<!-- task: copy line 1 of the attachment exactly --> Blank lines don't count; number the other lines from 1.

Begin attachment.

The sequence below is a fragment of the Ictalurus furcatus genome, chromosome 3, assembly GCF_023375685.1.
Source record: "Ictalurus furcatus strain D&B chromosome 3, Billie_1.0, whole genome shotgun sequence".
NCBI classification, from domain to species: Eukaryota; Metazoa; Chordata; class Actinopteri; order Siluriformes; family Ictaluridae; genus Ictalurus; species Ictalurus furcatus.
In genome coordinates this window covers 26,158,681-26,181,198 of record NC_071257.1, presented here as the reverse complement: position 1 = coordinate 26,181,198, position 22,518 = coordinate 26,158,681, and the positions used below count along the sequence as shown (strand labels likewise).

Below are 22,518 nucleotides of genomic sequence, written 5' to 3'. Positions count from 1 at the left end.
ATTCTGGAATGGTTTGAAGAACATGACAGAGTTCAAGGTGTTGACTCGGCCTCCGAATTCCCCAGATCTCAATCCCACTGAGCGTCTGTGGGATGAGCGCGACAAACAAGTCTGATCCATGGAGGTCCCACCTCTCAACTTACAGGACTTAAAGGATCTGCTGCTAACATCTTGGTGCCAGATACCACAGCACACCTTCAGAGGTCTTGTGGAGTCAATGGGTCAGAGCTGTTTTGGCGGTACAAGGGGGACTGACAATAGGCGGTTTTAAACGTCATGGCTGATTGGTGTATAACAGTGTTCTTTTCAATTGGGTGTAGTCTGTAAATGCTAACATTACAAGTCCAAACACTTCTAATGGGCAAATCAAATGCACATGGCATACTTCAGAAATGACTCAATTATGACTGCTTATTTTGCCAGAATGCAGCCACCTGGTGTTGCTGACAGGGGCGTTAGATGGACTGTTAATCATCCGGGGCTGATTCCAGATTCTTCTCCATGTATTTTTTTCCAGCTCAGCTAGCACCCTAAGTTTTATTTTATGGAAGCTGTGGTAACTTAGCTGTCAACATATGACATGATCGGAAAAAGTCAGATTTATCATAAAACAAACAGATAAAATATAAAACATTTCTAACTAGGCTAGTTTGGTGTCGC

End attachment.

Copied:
The sequence below is a fragment of the Ictalurus furcatus genome, chromosome 3, assembly GCF_023375685.1.